No Bodies, No Witnesses
On March 12, 1907, at a coroner's inquest, a three-man jury found that "the child Ethel Booth died from willful starvation and culpable negligence by Alice Mitchell. The coroner said that the case was "the most revolting ever dealt with. It is loathsome, disgusting, filthy and monstrous."
Alice Mitchell was arrested and charged with willful murder. During her trial it was revealed that there were many more people in high places who were negligent in their duties. The inspector of health, her superiors, the doctor, the undertakers and many more people in prominent positions were paraded before the court and sternly reprimanded.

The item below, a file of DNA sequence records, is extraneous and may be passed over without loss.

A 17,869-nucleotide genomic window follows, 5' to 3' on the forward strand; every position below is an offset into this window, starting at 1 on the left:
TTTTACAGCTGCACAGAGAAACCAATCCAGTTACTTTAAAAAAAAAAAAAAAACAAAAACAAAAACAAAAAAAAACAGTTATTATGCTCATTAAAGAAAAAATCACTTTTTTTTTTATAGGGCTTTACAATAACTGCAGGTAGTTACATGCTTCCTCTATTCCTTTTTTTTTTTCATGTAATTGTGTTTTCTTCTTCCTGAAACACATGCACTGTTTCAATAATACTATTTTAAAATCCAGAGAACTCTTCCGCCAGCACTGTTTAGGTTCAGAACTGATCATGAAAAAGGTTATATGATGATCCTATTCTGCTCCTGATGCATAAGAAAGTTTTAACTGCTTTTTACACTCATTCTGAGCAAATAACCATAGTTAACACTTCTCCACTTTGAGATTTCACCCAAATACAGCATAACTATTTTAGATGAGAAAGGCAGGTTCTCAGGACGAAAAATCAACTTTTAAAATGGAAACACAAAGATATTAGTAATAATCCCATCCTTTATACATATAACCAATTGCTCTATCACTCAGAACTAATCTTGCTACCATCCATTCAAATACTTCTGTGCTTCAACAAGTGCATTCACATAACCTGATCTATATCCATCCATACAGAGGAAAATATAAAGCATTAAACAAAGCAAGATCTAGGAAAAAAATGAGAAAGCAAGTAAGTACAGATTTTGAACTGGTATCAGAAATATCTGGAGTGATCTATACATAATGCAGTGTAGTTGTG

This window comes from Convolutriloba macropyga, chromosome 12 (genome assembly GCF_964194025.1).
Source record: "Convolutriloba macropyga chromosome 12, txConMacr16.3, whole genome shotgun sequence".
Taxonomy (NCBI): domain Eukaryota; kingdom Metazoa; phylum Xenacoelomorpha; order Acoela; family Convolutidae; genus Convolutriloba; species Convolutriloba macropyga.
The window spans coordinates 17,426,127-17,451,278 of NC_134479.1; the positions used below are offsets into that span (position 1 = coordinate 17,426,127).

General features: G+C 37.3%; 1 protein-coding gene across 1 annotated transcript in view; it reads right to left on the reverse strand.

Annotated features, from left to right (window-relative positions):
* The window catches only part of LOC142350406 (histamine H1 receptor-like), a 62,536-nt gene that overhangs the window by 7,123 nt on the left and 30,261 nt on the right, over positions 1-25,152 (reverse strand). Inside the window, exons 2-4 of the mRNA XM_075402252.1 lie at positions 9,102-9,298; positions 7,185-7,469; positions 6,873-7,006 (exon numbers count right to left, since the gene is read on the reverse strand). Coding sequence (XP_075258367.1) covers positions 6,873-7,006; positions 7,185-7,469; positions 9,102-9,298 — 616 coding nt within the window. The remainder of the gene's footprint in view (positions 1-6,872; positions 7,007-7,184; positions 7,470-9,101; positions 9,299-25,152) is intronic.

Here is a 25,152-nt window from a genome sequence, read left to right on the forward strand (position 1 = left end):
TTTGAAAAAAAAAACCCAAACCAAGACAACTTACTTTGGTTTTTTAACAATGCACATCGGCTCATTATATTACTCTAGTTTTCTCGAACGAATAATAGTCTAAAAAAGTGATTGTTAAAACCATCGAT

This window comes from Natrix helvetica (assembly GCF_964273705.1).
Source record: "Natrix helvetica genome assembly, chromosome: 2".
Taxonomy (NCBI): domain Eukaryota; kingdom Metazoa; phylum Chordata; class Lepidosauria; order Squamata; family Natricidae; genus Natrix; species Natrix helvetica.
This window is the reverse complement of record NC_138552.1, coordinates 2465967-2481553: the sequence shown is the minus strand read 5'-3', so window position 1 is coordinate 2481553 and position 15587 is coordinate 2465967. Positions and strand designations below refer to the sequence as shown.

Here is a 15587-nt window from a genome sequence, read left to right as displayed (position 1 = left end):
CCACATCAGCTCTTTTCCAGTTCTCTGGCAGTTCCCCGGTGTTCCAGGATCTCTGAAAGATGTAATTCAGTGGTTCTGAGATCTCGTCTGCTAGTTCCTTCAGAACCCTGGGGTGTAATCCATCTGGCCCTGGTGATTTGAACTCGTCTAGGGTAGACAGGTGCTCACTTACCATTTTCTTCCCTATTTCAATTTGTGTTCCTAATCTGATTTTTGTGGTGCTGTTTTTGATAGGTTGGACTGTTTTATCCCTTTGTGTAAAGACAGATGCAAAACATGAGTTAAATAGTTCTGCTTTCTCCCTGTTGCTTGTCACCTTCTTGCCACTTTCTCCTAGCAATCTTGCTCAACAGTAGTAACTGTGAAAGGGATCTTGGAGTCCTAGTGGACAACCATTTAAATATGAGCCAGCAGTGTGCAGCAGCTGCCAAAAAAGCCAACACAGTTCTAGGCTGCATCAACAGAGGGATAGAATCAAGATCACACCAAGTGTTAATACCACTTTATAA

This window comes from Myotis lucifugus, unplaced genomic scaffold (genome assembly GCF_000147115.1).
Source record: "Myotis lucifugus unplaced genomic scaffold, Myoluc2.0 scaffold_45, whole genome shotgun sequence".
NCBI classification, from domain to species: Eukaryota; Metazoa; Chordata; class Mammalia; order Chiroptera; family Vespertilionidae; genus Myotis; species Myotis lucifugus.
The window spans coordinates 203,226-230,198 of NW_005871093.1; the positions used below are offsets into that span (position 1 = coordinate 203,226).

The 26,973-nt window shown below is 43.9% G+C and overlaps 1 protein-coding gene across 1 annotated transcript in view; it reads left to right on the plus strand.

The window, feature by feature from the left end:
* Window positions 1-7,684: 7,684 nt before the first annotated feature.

But with no bodies, no evidence, no witnesses to actual murder and no one talking, the result was in the favor of Alice Mitchell, who escaped the charge of willful murder and was sentenced to five years with hard labor for the manslaughter of little Ethel Booth.
The case so appalled the nation that it was the catalyst for the tightening of the laws governing the regulation of baby minding clinics across Australia.